No ‘double standard’ then, just a political approach to issues, trying to balance the needs of everyone in view of a wider project.

Dealing with migration, attacking Brussels – seen as the European Commission only – is wrong as well. The Commission has done its best within its mandate: it launched a plan for relocation, it is trying to create new norms on the matter, it is reviewing (as asked by Italy) the Dublin agreement on the right of asylum. It is up to Member States to act now, but they aren’t doing anything, leaving Italy, Greece and Croatia on their own. This is the level on which we need to act – this is where the government needs to show is political and diplomatic power.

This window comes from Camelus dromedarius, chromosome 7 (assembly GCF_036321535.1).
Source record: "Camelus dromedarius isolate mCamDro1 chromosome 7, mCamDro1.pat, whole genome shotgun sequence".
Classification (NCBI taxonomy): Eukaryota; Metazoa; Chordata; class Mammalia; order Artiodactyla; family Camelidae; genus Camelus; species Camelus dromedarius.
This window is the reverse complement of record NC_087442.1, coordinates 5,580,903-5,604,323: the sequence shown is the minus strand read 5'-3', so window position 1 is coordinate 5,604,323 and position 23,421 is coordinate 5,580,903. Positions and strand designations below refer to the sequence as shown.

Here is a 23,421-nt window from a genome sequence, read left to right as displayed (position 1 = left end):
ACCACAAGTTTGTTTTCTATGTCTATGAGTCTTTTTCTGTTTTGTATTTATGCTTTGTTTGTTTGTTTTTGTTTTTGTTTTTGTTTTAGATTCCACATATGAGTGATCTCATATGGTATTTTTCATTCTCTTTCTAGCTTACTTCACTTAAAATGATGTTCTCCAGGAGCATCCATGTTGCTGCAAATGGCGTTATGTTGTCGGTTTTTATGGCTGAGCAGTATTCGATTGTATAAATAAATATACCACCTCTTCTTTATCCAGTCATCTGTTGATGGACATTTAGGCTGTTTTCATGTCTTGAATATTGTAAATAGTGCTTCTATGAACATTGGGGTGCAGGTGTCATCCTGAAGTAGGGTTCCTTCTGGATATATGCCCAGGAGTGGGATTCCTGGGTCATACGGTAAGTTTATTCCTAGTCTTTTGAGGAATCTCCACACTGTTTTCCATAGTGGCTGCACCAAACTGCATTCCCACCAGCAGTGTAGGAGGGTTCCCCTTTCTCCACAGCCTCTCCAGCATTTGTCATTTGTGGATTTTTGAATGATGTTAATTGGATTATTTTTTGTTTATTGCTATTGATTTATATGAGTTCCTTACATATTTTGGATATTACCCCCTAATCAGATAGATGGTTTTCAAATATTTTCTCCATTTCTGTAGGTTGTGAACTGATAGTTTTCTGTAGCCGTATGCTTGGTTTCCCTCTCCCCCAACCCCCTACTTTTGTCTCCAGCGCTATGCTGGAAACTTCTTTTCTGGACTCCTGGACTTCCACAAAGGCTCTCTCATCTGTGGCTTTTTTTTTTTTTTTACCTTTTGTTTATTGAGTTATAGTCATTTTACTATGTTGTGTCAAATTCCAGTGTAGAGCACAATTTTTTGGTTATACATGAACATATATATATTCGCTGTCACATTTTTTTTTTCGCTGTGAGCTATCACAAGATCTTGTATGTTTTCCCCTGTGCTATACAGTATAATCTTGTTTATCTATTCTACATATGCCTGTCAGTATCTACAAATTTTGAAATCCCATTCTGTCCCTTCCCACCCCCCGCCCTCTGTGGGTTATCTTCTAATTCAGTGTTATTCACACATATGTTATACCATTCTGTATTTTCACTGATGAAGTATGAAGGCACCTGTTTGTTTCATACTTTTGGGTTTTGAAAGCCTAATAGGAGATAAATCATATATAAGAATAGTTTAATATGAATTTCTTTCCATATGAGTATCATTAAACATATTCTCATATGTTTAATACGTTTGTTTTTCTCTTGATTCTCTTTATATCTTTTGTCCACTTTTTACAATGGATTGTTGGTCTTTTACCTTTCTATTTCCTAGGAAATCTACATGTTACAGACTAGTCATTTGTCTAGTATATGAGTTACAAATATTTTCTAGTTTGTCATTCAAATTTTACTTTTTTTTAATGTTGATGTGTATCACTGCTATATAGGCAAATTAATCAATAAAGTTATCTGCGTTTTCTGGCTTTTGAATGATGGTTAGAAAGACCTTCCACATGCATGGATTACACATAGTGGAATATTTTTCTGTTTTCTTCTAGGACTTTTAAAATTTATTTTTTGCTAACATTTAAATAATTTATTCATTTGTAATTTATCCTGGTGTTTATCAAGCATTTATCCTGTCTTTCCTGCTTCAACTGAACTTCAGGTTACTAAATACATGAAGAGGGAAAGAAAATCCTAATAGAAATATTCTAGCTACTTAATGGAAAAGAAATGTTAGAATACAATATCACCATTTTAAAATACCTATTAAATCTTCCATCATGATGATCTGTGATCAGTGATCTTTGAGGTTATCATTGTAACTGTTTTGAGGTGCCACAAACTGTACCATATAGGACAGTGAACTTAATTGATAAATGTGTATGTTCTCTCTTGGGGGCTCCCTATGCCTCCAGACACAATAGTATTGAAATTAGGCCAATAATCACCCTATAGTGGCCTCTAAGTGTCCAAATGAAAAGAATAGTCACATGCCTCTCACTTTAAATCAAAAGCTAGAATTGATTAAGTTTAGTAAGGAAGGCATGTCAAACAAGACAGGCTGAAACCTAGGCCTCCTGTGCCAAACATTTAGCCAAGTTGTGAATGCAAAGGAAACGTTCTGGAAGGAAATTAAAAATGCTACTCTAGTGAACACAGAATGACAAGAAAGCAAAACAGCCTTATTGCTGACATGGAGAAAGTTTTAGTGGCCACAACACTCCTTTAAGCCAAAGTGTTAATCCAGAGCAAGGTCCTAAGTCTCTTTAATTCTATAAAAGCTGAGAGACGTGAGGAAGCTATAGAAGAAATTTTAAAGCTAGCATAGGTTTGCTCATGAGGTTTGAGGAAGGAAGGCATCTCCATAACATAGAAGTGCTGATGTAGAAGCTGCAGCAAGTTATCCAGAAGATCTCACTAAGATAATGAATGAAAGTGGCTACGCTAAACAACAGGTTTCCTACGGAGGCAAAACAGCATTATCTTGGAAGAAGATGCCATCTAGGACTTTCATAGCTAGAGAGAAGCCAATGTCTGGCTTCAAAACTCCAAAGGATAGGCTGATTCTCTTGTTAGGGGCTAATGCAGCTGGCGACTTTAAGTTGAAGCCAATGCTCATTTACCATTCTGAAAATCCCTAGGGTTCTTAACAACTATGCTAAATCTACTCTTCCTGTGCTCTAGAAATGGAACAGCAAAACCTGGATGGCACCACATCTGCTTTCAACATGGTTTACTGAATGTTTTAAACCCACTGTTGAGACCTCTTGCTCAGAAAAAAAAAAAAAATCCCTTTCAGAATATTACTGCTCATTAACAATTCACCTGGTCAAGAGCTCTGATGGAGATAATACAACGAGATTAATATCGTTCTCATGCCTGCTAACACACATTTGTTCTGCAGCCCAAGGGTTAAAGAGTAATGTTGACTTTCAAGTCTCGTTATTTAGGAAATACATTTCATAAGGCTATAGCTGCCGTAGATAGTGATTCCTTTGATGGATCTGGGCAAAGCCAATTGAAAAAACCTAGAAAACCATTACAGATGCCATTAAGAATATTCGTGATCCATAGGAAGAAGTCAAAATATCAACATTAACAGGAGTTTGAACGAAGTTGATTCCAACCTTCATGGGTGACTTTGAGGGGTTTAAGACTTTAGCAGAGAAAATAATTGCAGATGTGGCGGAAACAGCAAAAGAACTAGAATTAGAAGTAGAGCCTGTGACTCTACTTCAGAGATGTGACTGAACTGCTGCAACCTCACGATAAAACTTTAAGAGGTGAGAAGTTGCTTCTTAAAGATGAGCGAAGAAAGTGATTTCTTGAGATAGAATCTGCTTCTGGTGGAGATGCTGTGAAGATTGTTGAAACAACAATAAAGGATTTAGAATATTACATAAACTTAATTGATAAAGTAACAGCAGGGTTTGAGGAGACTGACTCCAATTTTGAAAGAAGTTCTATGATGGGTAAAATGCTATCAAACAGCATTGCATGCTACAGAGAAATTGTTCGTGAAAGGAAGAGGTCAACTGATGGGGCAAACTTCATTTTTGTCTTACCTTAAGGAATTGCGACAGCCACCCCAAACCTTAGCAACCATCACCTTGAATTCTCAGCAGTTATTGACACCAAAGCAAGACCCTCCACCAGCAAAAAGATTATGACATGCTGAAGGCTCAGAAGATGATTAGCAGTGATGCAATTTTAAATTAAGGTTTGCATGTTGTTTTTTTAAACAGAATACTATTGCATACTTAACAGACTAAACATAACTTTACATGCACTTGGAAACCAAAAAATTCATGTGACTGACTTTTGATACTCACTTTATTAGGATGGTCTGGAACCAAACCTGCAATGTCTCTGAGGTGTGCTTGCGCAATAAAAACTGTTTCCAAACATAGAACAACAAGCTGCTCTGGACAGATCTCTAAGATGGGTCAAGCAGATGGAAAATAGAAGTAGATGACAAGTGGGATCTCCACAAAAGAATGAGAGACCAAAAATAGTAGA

I’m not going to say – as many people do, including Annunziata – that “It’s not like that in Europe”, “fighting doesn’t get anything” and so on. I’d say that this kind of attacks are useless, they are just making the situation worse. They might have a remarkable internal value, they might create a diversion. They might help in creating consenti in view of the forthcoming local election. Perhaps, they could contribute to the erosion of the electoral themes used by other political forces in view of other, and more important, electoral deadlines. But there’s no use for them in reinforcing the role of Italy on the international stage in Brussels. As someone said, even though he was talking about something else: “votes should be weighed, not counted.”